Sound familiar? Of course it does - it's a dead ringer for the Wii in many respects, and it's no coincidence either that the PlayStation era brought with it plenty of hardcore gamer refuseniks who would loudly proclaim how little interest they had in Sony's console and how wonderful the N64 and the ill-fated Saturn were by comparison.
While it's clearly something of a reach to suggest that the Wii's impact will be as powerful or as long-lasting as that of the PlayStation, Nintendo's present detractors would do well to recall that similarly minded gamers were equally quick to dismiss Sony's newfound mass-market appeal in the late nineties.
The rapid expansion of the market seen during the PlayStation era - and subsequently carried on by the PlayStation 2, which remains the high water mark for game hardware success - is also notable for the fact that it lasted. The new consumers who were attracted by Sony's marketing did not, as more pessimistic pundits suggested, play FIFA and Tekken for a few months and then disappear from the fold. They stayed; they played more and more games, they integrated gaming into their media and entertainment lives, and they now form the backbone of the games industry's core consumers.
There's a resulting argument which says that once a consumer becomes used to interactive entertainment in some form, the barrier which prevented them from engaging with the medium falls. Today's Farmville players and Wii Fit aficionados may not be tomorrow's hardcore MMO raiders or trigger-happy FPS junkies, but equally there's no precedent to suggest that their conversion to gaming will not be a lasting one. If there's one important lesson to be learned from the PlayStation's legacy, it's that one.
The present transition represents an even more fundamental shift in how we perceive the games business - if the PlayStation provided depth by making existing types of games appealing to a wider audience, today's new platforms and delivery systems provide breadth by expanding the definitions of gaming and applying game design concepts to an ever-increasing circle of products.
As we face into that transition, I believe that there's also something important to take away from that creeping sense of being old which comes from remembering the PlayStation's launch all those years ago.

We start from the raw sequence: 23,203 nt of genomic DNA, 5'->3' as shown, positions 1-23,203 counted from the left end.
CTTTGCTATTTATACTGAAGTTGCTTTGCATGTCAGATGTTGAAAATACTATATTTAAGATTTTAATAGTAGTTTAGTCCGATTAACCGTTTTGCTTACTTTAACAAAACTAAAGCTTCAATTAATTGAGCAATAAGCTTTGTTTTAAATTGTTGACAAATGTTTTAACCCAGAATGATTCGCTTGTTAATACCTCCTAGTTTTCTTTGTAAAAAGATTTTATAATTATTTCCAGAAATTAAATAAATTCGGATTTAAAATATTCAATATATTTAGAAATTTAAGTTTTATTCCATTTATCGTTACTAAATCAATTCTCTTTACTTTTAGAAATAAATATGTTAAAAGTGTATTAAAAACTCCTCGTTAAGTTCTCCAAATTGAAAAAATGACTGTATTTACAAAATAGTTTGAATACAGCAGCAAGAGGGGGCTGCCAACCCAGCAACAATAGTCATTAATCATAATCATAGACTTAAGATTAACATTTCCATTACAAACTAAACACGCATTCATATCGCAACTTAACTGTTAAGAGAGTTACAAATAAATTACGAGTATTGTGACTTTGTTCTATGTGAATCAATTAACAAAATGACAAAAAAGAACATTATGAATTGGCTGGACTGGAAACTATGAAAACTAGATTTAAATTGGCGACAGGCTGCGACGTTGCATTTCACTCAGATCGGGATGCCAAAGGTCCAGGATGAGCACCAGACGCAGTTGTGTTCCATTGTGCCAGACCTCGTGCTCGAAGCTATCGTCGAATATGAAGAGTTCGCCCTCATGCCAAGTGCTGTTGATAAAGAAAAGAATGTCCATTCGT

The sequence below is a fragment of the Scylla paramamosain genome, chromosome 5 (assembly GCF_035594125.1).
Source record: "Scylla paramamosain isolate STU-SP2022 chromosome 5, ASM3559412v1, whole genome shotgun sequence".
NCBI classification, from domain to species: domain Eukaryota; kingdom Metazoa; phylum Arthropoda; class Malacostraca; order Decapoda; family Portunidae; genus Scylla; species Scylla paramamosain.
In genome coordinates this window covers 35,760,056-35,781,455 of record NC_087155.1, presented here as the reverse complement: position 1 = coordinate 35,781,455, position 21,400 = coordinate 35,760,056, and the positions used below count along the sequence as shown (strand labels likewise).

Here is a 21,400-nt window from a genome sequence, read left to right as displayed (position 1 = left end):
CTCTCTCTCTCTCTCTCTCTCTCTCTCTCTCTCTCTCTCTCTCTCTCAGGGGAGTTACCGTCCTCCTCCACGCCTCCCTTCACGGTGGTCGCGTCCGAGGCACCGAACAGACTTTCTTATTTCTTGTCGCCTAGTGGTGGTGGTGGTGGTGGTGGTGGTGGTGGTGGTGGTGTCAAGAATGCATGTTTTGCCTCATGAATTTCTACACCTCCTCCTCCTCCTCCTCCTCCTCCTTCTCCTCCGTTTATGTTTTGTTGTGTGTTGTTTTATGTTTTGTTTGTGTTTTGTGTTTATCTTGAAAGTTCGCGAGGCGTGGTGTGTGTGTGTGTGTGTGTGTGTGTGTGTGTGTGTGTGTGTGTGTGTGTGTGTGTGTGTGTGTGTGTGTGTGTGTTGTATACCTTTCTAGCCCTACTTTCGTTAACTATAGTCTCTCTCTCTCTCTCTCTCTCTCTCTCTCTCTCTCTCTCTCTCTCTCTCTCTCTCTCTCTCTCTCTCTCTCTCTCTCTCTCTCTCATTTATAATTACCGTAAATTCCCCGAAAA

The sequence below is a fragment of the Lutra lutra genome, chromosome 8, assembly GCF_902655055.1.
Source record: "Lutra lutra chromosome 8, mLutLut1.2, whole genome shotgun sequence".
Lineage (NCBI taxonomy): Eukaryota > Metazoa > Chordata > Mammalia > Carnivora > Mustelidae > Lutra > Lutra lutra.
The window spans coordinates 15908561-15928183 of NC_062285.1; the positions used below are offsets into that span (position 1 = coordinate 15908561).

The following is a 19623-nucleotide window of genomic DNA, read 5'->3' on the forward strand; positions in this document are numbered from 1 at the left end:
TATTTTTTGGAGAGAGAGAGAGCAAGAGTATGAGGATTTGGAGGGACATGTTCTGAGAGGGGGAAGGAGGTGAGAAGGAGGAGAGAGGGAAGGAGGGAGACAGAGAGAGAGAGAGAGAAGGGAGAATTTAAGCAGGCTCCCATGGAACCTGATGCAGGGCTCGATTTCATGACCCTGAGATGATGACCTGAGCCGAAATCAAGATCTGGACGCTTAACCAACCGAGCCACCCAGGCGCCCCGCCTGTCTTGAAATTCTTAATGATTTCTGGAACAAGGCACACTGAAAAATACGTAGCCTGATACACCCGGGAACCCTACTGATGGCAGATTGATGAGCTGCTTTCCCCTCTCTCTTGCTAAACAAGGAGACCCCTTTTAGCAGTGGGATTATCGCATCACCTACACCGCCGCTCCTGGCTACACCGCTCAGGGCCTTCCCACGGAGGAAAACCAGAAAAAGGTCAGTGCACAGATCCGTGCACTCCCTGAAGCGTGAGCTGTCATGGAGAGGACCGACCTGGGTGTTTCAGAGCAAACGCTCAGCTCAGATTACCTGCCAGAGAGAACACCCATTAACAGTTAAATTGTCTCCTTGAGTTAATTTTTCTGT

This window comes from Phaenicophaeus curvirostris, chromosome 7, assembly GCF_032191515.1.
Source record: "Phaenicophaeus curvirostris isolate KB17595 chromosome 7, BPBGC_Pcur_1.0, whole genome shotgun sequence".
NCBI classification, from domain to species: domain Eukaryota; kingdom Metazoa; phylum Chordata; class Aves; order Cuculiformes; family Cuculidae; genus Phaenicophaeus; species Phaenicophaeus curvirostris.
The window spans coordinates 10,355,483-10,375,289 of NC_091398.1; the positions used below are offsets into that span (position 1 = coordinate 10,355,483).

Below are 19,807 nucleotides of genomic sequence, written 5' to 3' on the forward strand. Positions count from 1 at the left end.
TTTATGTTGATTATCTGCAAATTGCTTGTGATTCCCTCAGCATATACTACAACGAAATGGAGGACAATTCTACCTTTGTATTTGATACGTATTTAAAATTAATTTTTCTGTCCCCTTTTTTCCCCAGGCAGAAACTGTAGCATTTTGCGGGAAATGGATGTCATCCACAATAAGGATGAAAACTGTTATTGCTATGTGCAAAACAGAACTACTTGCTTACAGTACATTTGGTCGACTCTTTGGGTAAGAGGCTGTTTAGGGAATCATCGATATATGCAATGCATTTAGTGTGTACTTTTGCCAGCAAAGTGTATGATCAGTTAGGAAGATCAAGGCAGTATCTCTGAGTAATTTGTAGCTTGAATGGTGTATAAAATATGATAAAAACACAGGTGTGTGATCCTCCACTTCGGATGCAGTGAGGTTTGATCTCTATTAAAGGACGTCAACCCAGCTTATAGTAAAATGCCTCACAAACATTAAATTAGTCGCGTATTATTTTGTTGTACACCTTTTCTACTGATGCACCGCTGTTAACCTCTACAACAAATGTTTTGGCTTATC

The extra 15 years of life experience which our industry's leading lights have accumulated count for a great deal. They mean that a vastly larger percentage of people in the business now have partners, families, and everything that comes with that - the responsibilities, the pressures and, of course, the joys. Those experiences feed into game design - whatever you feel about Heavy Rain as a game, ask yourself if a narrative that relies so heavily on the sentiments of fatherhood could ever have been made, let alone been successful, 15 years ago?
Moreover, they feed into basic business choices. If games are turning into shorter, more intense experiences, that's not so much because long games are expensive to develop - many enormous PlayStation-era games achieved their notorious length fairly cheaply - as because their creators no longer live lives that allow them to spend many dozens of hours on a single-player game campaign. If an increasing number of games pitch themselves clearly as kids' games that adults can also enjoy (the LEGO Star Wars games and their ilk are perfect example), it's no doubt because an industry where more people have children of their own is an industry that can recognise the true value of such experiences.
If the industry is growing old, in other words, it is also learning in the process - learning how to make games that fit into people's lives better, games that make sense for people who are no longer teenagers or college students but who still want gaming to be a part of what they do. None of this detracts from the experience of core gamers or younger gamers - there will always be development studios fuelled by the kind of youthful enthusiasm which powered the earlier waves of game creation - but it provides the medium with a breadth of experiences which vastly broaden its appeal.
None of this would be possible without PlayStation. It was the right product, in the right place, at the right time, and with the right team and titles behind it - a perfect storm of a console, one whose impact is still writ large on our industry. Yet let's never forget that in the 15 years since PlayStation launched, the games business has done a lot more than just getting old. "Growing old is mandatory, growing up is optional" is a common slogan of those facing down the advancing decades - but in the last 15 years, the games business has slowly discovered that growing up has its benefits, too.
If you work in the games industry and want more views, and up-to-date news relevant to your business, read our sister website GamesIndustry.biz, where you can find this weekly editorial column as soon as it is posted.
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